TY Lady Dawn for the heads up.

      I always knew that moth balls were bad, but I never knew just how bad…Thanks to you, now I know.

  2. Priscilla
    07/30/2013 at 9:06 am

    I love feeding the birds but no matter where I put the feeders the good old squirrels eat the food and chew off the bottoms or the perches ,, would this cayenne pepper bother the birds if somehow I could put the pepper around the seeds ,,, ?

    • 08/01/2013 at 3:10 am

      I’ve heard that the cayenne spray doesn’t bother the birds at all, though I’ve never tried it – I don’t have a
      squirrel problem, just deer and hares!

    • admin
      08/01/2013 at 6:44 pm

      The moth ball part might affect the birds but the cayenne should be fine. Squirrels are the ones who just don’t like cayenne. Once they try an area where it is, they usually don’t come back.

    • Tom p
      05/17/2014 at 3:10 pm

      Mix the cayenne with vegetable oil, soak bird feed in it. Birds don’t have mucus member sins in mouth so supposedly does not harm them. Squirrels supposedly get that jot pepper taste and leave it alone.

      Never noticed it reduced their attempts to set birdseed, however….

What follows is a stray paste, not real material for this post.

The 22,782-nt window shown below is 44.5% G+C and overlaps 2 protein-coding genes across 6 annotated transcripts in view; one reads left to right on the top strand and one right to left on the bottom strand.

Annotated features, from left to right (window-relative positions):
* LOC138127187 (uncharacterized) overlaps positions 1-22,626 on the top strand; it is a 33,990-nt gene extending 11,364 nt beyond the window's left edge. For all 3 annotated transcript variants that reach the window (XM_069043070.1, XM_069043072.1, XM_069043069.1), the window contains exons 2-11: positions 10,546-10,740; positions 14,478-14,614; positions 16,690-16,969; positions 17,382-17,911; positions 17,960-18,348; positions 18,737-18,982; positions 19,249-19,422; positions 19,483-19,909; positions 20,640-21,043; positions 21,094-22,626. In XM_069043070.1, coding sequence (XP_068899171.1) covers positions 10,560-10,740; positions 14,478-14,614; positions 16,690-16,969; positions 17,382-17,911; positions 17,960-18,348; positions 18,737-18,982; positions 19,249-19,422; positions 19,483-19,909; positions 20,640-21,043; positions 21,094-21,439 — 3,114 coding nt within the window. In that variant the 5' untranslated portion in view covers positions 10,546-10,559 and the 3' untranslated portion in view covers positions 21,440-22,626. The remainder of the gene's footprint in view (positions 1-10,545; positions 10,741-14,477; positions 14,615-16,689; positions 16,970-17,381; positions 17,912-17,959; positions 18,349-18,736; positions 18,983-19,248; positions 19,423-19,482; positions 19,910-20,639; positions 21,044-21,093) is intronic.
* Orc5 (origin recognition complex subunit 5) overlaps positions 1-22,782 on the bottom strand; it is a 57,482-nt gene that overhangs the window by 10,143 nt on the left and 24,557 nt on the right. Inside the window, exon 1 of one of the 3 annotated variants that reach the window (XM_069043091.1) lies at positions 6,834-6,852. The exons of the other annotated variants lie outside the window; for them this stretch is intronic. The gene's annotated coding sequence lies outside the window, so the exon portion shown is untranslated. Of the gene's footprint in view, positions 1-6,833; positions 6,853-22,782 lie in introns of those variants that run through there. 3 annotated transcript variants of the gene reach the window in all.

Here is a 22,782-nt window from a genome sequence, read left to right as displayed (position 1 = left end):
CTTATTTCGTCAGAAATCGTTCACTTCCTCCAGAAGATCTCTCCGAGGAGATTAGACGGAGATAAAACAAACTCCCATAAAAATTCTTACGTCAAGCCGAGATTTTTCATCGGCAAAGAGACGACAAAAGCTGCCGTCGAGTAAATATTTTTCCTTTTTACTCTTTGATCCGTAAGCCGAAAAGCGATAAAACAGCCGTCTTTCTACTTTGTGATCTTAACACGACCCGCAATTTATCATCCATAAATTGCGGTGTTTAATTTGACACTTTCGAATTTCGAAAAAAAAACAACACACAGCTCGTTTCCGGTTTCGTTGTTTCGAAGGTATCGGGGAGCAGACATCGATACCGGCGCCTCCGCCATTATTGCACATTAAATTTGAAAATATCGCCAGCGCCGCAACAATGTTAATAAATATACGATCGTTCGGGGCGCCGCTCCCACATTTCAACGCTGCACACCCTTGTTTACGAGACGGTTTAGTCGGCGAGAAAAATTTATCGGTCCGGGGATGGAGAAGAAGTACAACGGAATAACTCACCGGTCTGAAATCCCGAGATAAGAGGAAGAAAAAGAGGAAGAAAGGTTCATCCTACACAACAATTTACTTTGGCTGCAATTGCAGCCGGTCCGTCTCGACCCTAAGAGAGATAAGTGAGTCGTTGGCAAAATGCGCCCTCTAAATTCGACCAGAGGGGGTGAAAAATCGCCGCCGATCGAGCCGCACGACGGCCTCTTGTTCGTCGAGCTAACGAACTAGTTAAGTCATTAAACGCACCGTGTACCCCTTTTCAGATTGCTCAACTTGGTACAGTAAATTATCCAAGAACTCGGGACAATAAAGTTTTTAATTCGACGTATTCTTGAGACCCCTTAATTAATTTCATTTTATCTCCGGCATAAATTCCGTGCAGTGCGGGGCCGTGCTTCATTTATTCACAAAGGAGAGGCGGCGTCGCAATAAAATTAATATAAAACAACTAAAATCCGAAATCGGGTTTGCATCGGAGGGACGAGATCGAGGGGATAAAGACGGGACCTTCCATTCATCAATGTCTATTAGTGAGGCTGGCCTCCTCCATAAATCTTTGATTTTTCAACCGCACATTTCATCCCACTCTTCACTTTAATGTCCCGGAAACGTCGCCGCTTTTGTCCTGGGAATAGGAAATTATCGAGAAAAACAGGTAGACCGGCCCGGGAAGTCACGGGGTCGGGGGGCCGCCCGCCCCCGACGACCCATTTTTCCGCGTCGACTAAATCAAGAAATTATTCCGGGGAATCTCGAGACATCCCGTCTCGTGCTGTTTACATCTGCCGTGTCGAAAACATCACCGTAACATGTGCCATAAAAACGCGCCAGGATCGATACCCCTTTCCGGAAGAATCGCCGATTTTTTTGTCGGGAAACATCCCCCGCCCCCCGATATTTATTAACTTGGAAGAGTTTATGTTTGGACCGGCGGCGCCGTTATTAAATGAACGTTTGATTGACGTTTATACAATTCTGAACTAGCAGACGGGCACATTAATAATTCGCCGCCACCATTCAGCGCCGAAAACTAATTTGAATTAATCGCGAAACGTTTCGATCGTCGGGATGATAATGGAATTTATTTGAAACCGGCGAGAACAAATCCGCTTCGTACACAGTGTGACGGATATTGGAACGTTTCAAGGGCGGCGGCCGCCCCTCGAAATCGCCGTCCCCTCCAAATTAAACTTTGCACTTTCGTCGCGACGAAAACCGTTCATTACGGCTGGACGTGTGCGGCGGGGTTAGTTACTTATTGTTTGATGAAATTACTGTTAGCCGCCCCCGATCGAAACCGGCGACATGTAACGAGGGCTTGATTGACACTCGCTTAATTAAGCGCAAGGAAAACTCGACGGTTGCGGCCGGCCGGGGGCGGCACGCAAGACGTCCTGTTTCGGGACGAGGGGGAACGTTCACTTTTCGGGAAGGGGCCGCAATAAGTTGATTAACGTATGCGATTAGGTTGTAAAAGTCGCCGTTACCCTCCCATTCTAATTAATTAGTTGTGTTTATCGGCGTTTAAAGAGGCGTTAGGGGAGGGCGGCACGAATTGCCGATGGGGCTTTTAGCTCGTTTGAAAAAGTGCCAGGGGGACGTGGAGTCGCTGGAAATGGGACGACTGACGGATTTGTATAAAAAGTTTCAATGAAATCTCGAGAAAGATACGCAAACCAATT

05/09/2015 at 2:48 pm

      It is my experience that Cayenne Pepper has little or no effect on your common back yard birds.

      The reason for this is that birds do not have taste buds like squirrels do…so birds do not taste the pepper where as the pepper drives squirrels crazy in a bad way. one taste of the pepper is usually all it takes for the squirrels to learn not to touch the bird feed…and most often one whiff is enough.

      So if you want an organic, all natural squirrel repellent, Cayenne Pepper I believe is the way to go.

      • admin
        05/10/2015 at 9:02 pm

        The squirrels have decided that my plants on the deck in pots are fair game this year. I will definitely use the cayenne spray. Carol

  3. Linda
    07/31/2013 at 6:38 pm